I get up at 7:30. This is nuts, I tell myself. Eight hours ago I was still riding. And here I am again, pedalling hard first thing in the morning, waiting for the first wave of prickly heat to hit my torso. When that comes, I slow down considerably and continue at a far more moderate pace.
At the current outdoor temperature I estimate that it will take about 10 minutes for that heat to spread down to my fingers, and maybe 30 minutes for my toes. My torso won’t overheat during this time because I’ve opened up the armpit zips of my jacket. Soon I’ll be nice and temperate until the first rest stop. And this is the train of thought of the winter cyclist.
But today’s first rest stop is also the last — I’d covered so many miles in the previous days that I’m almost two days earlier arriving here than planned. I cross a wind‐blown bridge over to the outskirts of the city of Östersund and settle down in a coffee shop for breakfast and to catch up with last night’s blog.
Leaving, I notice the logos of two newspapers I’d seen a couple of days previously. They’re attached to a large office building and I ask a woman in the small carpark if they are the newspaper offices. Yes, she says, and yes, they’d definitely be interested to hear about your little bike ride. So I follow her up to a stylish open‐plan studio with lots of big flat‐screen monitors and give an interview for tomorrow’s paper. (Later I amuse myself by finding the inevitable factual errors in the article.)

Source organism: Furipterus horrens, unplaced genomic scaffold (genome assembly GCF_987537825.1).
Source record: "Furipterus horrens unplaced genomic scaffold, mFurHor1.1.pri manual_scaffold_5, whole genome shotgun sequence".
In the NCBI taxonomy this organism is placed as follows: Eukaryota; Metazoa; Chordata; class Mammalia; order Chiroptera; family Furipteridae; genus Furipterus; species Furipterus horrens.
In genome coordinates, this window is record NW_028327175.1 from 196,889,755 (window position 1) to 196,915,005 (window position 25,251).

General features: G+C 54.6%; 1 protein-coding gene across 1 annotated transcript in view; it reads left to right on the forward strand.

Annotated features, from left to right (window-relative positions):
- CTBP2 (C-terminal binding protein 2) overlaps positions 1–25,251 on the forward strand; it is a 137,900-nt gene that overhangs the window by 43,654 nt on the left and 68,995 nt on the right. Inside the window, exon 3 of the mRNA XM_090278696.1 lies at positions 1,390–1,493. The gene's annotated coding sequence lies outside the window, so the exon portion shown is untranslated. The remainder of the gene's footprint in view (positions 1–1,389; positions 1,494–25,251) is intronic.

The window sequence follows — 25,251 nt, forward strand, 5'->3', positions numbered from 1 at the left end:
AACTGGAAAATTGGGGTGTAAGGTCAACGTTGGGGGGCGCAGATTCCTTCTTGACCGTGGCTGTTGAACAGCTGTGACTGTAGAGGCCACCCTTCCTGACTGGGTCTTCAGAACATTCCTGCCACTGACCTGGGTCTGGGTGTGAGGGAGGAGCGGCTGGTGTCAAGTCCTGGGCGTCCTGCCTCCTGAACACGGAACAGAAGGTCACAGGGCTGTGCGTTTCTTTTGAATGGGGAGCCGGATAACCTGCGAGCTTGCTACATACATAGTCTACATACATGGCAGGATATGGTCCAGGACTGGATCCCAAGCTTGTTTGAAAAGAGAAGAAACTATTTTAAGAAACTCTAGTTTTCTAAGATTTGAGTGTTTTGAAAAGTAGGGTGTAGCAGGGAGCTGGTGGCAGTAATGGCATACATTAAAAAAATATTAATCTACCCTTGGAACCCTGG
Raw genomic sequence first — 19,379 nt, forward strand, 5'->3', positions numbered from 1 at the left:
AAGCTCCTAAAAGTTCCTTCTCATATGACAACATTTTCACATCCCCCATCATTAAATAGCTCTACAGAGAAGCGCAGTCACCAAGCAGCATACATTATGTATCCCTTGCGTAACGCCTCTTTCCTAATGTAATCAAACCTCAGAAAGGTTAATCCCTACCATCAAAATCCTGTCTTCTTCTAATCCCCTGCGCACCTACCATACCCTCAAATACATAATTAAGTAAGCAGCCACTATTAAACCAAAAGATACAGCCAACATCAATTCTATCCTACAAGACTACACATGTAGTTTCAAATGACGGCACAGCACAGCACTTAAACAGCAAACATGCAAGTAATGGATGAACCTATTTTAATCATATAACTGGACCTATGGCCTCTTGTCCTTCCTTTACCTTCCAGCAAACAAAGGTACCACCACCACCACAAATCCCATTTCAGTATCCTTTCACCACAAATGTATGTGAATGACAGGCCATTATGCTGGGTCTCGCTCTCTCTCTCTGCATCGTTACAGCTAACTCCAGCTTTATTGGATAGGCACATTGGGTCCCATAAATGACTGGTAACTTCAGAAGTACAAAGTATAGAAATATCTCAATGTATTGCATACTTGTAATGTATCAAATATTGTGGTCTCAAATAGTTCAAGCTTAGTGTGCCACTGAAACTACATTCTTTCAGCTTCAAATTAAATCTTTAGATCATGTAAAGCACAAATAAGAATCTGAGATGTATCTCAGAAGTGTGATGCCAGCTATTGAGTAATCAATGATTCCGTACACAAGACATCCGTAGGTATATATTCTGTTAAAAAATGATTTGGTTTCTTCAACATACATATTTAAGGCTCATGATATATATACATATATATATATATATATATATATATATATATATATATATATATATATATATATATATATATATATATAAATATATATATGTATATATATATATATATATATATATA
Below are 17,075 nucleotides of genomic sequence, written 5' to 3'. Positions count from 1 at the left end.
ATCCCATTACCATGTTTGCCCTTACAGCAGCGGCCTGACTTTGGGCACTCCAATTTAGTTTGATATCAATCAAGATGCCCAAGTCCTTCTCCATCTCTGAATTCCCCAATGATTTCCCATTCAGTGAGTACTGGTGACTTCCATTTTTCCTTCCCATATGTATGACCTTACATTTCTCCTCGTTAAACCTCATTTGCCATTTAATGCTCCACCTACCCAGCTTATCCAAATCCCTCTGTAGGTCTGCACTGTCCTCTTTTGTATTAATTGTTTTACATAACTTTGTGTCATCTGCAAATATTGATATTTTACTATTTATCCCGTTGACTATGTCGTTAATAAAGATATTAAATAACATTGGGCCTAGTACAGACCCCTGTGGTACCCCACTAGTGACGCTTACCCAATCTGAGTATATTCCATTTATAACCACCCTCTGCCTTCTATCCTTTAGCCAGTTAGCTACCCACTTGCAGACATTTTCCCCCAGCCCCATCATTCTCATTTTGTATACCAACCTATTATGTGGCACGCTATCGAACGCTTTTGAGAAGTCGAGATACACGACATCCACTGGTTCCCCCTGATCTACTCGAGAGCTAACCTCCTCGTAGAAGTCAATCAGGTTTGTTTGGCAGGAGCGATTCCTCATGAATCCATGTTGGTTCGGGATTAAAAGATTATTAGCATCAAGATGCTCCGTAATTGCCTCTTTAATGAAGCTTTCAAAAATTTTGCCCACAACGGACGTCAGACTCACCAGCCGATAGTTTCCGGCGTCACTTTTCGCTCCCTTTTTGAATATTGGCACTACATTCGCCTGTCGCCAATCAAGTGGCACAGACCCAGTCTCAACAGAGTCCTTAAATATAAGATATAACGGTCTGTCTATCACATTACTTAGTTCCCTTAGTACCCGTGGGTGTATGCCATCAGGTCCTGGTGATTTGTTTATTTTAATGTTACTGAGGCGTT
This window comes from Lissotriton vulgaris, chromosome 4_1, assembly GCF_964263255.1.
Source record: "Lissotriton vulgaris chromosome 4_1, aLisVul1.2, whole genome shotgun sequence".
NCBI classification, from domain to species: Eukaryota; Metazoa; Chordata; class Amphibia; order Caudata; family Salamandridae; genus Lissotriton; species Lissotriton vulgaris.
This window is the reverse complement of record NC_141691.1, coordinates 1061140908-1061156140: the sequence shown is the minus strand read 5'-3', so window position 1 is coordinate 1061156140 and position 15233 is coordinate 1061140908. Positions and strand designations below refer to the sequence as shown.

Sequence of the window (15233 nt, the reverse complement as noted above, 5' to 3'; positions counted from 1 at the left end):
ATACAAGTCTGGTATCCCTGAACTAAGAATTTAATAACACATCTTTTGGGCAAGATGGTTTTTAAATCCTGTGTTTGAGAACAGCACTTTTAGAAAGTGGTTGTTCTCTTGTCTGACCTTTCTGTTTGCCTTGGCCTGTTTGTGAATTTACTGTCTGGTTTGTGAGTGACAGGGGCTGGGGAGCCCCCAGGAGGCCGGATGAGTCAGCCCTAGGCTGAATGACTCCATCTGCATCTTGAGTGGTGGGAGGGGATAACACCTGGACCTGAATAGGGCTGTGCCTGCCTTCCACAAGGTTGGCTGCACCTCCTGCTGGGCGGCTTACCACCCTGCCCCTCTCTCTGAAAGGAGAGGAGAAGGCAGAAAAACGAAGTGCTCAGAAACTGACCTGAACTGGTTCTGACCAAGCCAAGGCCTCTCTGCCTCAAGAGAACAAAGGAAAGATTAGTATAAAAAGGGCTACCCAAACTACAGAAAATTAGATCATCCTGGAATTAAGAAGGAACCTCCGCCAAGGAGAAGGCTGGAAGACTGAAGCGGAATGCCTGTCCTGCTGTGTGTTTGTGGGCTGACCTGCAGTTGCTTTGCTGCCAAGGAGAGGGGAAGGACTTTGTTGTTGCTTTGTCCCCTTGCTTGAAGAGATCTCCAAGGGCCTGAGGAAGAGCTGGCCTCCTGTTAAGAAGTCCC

For several days I’ve been fantasizing about huge pizzas, so I live out this fantasy in a small pizzeria/billiard‐hall. I can tell from the language and accent that the chef and waitress are Afghans. I’ve heard many stories now about the number of refugees accepted by the small communities of Norway and Sweden, many taking service jobs like this once they have settled in.
With a couple of hours to burn before I meet my host for the evening, I decide to try cycling on the lake. I’m amazed to find that the frozen surface of the lake supports the weight of a snowplough, which is used to clear ice‐skating routes between communities. Some of the routes are several kilometers in length. But it’s windy and overcast, so the lake is quiet.
It’s a bizarre feeling, to be riding across a sheet of glass ice, on this perfectly flat surface with no landmarks to refer to. It’s almost like being in an old computer game with a repetitive backdrop that scrolls slowly past the foreground action.
And surely the ultimate test of the ice tyres, which work superbly. This is superbly illustrated when I pull to a halt, forgetting that my boots don’t have spikes, and come very close to landing flat on my face!
Darkness falling and a day satisfyingly filled, I head towards the neighbourhood in which my host lives. This, I remember, is going to be the last refuge for some time. From here on, it gets tough. People will become fewer, roads quieter, temperatures lower, distances longer.
It’s still a long road to the Arctic Circle.